MOORLACH UPDATE — Caltrans Diet — August 7, 2015

I have had too many conversations with business owners who made dramatic staffing reductions during the Great Recession. You can feel the sadness and pain in their voices as they recount the frustration and anguish from losing well-trained key staff members. It was not easy for the County’s Board of Supervisors during this time period, either. We reduced the County’s workforce by 1,000 employees. Not fun, but necessary in order to stay within budget.

What if you don’t downsize sufficiently? You spend more than necessary for the cost of your product. In the private sector, you would run out of cash and close your doors. In the public sector, you reduce your reserves and ask the taxpayers to fork up more money.

In the case of Caltrans, how much more has the cost of their product been? California has spent $501,136 per state mile of highway, more than three times the national average.
California spent $102,889 per state mile of highway specifically on maintenance, nearly four times the national average. And California spent $48,754 per state mile of highway specifically on administration, more than four times the national average (see MOORLACH UPDATE — SBX1-9 — July 18, 2015 July 18, 2015 John Moorlach).

Caltrans has made staffing reductions, from some 12,500 to just over approximately 10,000, but it is still 35 percent overstaffed. Let’s provide a lean and efficient Caltrans first. Then let’s consider asking the taxpayers to contribute to an organization that leads the nation in building and maintaining our roads and highways, instead of lagging at embarrassing levels.

My editorial in the OC Register below starts the public discussion. For more information, also see MOORLACH SENATE UPDATE — Transportation Challenges — August 6, 2015 John Moorlach and/or

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Caltrans needs to go on a staffing diet


This year, the majority Democratic Party found new ways to spend the $6 billion to $9 billion in additional tax revenue, passing the largest state budget in California history.

Funding to fix our roads and bridges, however, was woefully inadequate.

Now the majority party has decided that California’s roads are a mess. The governor has called the Legislature into a special session, which has manufactured a sense of urgency. Statistics have been gathered; analyses have been performed; bills to address the problem have been put forward. What is the one common component? The majority wants more of your money to “fix” the situation.

In fact, the “transportation” special session appears to be an exercise designed to pressure legislators into supporting a tax hike on gasoline – even though Californians already pay the nation’s highest taxes.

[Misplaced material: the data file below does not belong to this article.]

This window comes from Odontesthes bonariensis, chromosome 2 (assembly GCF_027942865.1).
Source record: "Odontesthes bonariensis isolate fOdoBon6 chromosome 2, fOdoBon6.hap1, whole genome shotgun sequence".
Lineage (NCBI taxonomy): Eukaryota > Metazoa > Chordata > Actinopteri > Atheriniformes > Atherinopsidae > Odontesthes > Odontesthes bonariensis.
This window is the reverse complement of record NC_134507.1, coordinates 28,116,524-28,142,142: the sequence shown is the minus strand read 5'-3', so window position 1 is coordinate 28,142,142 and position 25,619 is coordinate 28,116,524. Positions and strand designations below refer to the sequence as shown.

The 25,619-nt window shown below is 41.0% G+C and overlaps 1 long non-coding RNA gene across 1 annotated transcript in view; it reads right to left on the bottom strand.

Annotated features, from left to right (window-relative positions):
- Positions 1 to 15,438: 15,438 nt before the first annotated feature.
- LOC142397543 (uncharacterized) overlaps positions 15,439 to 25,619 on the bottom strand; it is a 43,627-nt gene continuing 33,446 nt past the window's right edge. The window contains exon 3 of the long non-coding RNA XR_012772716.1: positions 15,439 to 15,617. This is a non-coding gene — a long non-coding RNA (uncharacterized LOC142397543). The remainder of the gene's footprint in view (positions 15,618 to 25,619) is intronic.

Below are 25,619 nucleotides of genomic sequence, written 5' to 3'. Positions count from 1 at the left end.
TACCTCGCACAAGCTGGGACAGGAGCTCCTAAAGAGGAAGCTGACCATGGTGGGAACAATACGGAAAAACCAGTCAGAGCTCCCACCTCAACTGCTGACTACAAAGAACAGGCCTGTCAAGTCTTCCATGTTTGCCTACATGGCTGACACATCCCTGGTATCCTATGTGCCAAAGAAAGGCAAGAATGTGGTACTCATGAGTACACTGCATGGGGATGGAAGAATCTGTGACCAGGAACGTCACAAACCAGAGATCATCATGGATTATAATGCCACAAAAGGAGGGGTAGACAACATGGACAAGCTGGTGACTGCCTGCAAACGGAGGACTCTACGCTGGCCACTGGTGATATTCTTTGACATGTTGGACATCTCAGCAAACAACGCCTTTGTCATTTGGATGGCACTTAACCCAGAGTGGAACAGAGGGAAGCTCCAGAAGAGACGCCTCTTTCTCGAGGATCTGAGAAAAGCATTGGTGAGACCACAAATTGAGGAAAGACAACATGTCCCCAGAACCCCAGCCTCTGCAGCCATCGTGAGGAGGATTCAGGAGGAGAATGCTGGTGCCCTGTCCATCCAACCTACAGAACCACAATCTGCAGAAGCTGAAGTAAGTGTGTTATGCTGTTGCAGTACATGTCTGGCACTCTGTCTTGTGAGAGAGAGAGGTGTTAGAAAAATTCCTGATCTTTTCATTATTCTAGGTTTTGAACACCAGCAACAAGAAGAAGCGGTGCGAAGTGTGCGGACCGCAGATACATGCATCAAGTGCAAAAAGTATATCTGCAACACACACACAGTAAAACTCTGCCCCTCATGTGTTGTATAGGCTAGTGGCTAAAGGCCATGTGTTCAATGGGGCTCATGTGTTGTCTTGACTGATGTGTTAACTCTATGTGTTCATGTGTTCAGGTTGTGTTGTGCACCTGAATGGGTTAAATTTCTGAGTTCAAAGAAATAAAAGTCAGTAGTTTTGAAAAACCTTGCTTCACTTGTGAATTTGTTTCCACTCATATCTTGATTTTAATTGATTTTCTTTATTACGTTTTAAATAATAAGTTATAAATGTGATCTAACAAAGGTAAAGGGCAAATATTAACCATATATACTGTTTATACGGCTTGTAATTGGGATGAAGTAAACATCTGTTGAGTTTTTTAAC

Raising revenue is one option. However, cutting costs is a better one that should not be passed over. A great place to start is to review the agency charged with care and maintenance of your state’s transportation infrastructure – the California Department of Transportation.

In 2014, the non-partisan Legislative Analyst’s Office reported that Caltrans’ Capital Outlay Support program, which oversees improvement projects and has been very opaque in its manpower management responsibilities, was overstaffed by approximately 3,500 full-time equivalent positions, at a cost of nearly $500 million annually. That’s a half-billion tax dollars – for salaries, health care and pensions for extra staffing – that does nothing to improve our roads.

Caltrans must become a lean and efficient agency with staff focused on projects and outside consultants utilized when workloads increase. It is much easier to reduce outside contractors than it is to reduce staff. Yet, early retirements are in order, and streamlining must be proven long before taxpayers are asked to contribute more.

During these special legislative sessions bills can be introduced. Consequently, I introduced Senate Bill X1-9, the Responsible Contracting for Caltrans Act. It addresses the glaring flaws at Caltrans.

First, SBX1-9 would prohibit the use of temporary funding sources, such as loan repayments, bond funds and grant funds, to hire permanent staff.

Second, SBX1-9 would increase the share of contract employees in the Caltrans’ COS program by 5 percent annually, beginning in 2016, until a 50/50 ratio of state staff and contract employees is reached in 2023.

Controlling the hiring of permanent staff with limited-term funds and increasing the requirement to contract out are simple, no-nonsense approaches to reining in a department that has lacked forward vision. Who could be opposed to such common sense? You guessed it – the public employee unions – whose primary role is to increase their membership at any cost.

Does California have an infrastructure maintenance deficit? Absolutely. Reducing Caltrans’ bloated size before proposing that California families pay even higher taxes to fix our roads is the right thing to do.

John ‍Moorlach, R-Costa Mesa, represents the 37th state Senate district.

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